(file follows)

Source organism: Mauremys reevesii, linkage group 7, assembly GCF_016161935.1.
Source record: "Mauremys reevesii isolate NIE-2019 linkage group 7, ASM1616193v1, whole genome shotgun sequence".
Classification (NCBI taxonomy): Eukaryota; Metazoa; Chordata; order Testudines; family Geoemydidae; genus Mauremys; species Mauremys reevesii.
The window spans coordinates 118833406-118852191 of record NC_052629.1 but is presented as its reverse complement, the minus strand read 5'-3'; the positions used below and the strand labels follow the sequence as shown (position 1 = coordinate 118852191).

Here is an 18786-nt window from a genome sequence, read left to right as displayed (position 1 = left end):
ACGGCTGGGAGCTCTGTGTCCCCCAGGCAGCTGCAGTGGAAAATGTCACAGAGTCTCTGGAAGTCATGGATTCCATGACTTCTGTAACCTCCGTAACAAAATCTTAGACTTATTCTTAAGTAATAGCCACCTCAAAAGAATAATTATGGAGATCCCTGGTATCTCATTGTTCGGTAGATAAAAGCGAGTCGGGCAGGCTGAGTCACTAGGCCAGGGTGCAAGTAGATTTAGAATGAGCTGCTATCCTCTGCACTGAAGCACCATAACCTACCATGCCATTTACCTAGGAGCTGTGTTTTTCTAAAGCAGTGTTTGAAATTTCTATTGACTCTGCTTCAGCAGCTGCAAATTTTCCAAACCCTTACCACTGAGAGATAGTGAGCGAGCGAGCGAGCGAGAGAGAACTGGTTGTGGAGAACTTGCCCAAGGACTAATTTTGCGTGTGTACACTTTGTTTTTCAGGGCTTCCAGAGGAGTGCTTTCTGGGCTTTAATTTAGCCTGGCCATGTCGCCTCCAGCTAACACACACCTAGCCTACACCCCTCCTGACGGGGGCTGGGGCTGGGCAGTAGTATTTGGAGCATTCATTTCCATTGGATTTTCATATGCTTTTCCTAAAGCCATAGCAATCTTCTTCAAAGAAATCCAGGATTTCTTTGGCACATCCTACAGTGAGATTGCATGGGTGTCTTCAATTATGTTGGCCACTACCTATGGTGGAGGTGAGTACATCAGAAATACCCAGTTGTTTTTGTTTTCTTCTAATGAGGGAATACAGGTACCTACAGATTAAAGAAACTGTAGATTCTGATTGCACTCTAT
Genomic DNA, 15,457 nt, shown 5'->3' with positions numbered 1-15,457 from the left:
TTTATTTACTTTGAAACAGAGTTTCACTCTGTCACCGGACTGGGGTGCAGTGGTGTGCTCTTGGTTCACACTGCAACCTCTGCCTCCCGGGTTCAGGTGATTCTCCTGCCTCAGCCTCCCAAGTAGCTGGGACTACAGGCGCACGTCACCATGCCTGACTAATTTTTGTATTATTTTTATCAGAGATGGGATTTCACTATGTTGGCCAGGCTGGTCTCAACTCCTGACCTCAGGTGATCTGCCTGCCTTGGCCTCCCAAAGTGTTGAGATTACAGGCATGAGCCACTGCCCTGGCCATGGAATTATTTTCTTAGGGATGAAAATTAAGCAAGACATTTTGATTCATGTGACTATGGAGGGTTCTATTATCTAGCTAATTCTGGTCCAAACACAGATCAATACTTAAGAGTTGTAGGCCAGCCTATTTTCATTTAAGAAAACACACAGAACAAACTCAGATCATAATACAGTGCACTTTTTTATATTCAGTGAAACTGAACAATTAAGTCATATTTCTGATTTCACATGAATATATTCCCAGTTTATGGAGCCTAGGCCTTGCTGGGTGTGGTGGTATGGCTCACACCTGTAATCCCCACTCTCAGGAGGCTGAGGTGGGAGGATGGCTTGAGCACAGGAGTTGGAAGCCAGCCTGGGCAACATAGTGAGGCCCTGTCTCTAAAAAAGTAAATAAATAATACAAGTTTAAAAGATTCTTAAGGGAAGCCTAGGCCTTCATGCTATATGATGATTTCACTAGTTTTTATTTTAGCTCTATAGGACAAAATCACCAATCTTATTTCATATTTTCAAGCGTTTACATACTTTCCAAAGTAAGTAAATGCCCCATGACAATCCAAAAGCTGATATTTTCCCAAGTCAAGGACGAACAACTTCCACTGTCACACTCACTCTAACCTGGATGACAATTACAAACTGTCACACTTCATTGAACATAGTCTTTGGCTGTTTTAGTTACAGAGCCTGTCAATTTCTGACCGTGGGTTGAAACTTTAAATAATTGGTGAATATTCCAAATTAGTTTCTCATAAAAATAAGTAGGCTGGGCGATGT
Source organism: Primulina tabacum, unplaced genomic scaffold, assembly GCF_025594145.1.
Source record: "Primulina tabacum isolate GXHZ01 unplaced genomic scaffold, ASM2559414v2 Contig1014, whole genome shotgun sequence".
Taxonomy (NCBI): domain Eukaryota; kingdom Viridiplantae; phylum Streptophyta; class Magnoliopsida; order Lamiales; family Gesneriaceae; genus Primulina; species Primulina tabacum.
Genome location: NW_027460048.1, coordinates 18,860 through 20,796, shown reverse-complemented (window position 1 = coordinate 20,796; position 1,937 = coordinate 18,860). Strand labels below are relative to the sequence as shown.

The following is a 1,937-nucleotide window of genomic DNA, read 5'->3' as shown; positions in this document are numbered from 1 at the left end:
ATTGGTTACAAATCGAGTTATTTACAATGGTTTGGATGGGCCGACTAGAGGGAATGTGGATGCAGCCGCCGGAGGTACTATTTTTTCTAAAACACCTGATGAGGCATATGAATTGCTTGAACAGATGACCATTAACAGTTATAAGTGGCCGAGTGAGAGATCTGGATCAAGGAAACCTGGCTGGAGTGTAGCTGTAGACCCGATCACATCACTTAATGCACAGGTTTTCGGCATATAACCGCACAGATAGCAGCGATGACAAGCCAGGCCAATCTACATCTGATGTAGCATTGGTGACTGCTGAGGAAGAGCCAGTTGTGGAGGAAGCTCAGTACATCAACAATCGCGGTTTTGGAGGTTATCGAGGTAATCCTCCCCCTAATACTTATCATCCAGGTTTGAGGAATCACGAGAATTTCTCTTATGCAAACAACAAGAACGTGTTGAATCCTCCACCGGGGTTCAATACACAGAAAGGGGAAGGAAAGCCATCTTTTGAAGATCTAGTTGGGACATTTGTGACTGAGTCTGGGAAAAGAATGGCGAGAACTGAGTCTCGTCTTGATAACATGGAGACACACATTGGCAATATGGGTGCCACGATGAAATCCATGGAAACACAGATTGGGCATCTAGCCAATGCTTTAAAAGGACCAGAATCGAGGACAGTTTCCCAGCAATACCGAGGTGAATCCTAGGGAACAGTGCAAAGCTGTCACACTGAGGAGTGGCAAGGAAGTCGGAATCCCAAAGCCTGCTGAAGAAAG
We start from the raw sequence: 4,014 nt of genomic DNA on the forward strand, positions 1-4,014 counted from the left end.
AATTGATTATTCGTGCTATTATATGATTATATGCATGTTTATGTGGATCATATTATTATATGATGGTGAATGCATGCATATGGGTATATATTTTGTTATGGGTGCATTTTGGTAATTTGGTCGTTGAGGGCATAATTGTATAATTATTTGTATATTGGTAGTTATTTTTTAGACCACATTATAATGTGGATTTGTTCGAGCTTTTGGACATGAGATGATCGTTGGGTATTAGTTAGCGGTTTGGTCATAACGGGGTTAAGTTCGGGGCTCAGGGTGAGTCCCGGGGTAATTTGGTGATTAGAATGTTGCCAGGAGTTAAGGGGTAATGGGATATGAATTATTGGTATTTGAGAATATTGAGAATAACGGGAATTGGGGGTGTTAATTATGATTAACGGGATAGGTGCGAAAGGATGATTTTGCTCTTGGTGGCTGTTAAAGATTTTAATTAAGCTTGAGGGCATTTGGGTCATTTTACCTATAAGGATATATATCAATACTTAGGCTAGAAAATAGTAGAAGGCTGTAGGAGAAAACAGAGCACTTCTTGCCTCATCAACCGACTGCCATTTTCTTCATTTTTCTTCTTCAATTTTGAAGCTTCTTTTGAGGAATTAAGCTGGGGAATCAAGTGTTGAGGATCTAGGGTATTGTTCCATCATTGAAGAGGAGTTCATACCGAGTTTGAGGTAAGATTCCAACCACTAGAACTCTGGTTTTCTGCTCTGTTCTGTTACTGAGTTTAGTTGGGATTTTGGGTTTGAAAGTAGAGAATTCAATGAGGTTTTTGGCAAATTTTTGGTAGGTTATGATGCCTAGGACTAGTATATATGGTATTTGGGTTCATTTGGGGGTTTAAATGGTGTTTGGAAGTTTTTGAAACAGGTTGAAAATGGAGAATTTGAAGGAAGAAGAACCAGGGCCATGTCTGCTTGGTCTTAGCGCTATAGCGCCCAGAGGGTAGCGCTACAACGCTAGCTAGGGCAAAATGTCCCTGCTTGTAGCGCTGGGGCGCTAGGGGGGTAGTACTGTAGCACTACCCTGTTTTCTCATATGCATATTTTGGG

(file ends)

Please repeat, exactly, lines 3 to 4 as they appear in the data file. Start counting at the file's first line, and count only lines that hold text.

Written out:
Classification (NCBI taxonomy): Eukaryota; Metazoa; Chordata; order Testudines; family Geoemydidae; genus Mauremys; species Mauremys reevesii.
The window spans coordinates 118833406-118852191 of record NC_052629.1 but is presented as its reverse complement, the minus strand read 5'-3'; the positions used below and the strand labels follow the sequence as shown (position 1 = coordinate 118852191).